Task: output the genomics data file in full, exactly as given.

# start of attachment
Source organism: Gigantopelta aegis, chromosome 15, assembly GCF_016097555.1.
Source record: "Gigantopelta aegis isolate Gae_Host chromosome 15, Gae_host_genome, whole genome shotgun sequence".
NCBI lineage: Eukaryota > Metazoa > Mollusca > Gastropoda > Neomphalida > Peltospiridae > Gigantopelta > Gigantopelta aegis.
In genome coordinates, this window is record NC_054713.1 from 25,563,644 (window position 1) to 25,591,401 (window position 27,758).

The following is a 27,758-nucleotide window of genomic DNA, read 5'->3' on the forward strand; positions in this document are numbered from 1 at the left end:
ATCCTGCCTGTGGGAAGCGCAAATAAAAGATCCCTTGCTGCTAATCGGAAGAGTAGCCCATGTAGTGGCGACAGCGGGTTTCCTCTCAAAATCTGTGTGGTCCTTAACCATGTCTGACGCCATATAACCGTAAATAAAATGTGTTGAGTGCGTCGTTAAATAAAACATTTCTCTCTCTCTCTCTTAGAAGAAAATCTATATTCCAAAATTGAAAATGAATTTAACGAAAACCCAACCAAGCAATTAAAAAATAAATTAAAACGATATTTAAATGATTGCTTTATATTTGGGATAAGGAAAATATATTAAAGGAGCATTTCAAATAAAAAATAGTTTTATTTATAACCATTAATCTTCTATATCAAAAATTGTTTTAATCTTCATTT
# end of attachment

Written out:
Source organism: Gigantopelta aegis, chromosome 15, assembly GCF_016097555.1.
Source record: "Gigantopelta aegis isolate Gae_Host chromosome 15, Gae_host_genome, whole genome shotgun sequence".
NCBI lineage: Eukaryota > Metazoa > Mollusca > Gastropoda > Neomphalida > Peltospiridae > Gigantopelta > Gigantopelta aegis.
In genome coordinates, this window is record NC_054713.1 from 25,563,644 (window position 1) to 25,591,401 (window position 27,758).

The following is a 27,758-nucleotide window of genomic DNA, read 5'->3' on the forward strand; positions in this document are numbered from 1 at the left end:
ATCCTGCCTGTGGGAAGCGCAAATAAAAGATCCCTTGCTGCTAATCGGAAGAGTAGCCCATGTAGTGGCGACAGCGGGTTTCCTCTCAAAATCTGTGTGGTCCTTAACCATGTCTGACGCCATATAACCGTAAATAAAATGTGTTGAGTGCGTCGTTAAATAAAACATTTCTCTCTCTCTCTCTTAGAAGAAAATCTATATTCCAAAATTGAAAATGAATTTAACGAAAACCCAACCAAGCAATTAAAAAATAAATTAAAACGATATTTAAATGATTGCTTTATATTTGGGATAAGGAAAATATATTAAAGGAGCATTTCAAATAAAAAATAGTTTTATTTATAACCATTAATCTTCTATATCAAAAATTGTTTTAATCTTCATTT